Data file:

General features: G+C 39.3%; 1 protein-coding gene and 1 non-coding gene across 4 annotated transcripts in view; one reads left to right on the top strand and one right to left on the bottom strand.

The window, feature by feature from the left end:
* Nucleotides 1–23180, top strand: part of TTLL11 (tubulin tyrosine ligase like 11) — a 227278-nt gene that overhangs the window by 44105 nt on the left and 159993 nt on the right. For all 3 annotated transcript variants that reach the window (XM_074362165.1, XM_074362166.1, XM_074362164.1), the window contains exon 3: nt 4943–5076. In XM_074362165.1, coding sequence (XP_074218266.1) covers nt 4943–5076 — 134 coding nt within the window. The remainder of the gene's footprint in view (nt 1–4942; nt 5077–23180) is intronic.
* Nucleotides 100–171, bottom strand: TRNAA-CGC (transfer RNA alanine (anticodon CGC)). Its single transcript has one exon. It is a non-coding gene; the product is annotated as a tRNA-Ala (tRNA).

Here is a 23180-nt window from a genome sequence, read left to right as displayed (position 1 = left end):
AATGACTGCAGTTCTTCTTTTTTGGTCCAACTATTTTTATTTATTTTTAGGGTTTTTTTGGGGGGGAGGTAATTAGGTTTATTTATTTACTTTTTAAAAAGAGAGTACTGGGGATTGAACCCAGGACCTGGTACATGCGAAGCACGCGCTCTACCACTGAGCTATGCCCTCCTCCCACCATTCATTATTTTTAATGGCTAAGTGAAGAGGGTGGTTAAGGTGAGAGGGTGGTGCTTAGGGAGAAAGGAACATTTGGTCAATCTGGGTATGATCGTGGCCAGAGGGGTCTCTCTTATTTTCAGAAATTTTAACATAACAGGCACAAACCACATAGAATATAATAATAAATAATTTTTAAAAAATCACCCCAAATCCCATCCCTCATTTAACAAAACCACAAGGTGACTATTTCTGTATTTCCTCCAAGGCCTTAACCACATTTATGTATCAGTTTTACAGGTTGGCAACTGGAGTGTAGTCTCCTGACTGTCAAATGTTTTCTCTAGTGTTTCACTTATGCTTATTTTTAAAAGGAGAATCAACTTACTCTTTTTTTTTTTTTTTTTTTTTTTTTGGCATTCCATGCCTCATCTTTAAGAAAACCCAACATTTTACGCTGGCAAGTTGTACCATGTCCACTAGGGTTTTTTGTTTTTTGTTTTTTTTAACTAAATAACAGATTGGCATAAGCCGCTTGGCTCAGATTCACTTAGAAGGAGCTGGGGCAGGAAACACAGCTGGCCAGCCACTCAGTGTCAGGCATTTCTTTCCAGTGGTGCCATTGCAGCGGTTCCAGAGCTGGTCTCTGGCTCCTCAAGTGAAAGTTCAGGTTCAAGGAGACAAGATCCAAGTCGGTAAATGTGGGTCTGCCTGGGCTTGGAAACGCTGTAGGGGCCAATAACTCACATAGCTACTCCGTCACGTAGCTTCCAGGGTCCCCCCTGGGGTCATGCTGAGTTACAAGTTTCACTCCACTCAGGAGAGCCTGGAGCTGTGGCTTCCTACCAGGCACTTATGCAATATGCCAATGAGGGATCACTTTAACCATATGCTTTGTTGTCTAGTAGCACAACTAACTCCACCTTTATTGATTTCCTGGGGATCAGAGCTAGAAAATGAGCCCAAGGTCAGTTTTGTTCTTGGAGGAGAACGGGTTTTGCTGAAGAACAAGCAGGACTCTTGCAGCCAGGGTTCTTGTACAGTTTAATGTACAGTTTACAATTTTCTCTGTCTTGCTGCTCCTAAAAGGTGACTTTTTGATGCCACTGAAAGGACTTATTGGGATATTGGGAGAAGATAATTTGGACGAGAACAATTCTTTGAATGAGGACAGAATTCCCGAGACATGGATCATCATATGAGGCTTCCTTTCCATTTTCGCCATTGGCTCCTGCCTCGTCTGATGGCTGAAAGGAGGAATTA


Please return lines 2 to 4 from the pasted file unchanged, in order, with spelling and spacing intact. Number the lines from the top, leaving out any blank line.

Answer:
The window, feature by feature from the left end:
* Nucleotides 1–23180, top strand: part of TTLL11 (tubulin tyrosine ligase like 11) — a 227278-nt gene that overhangs the window by 44105 nt on the left and 159993 nt on the right. For all 3 annotated transcript variants that reach the window (XM_074362165.1, XM_074362166.1, XM_074362164.1), the window contains exon 3: nt 4943–5076. In XM_074362165.1, coding sequence (XP_074218266.1) covers nt 4943–5076 — 134 coding nt within the window. The remainder of the gene's footprint in view (nt 1–4942; nt 5077–23180) is intronic.
* Nucleotides 100–171, bottom strand: TRNAA-CGC (transfer RNA alanine (anticodon CGC)). Its single transcript has one exon. It is a non-coding gene; the product is annotated as a tRNA-Ala (tRNA).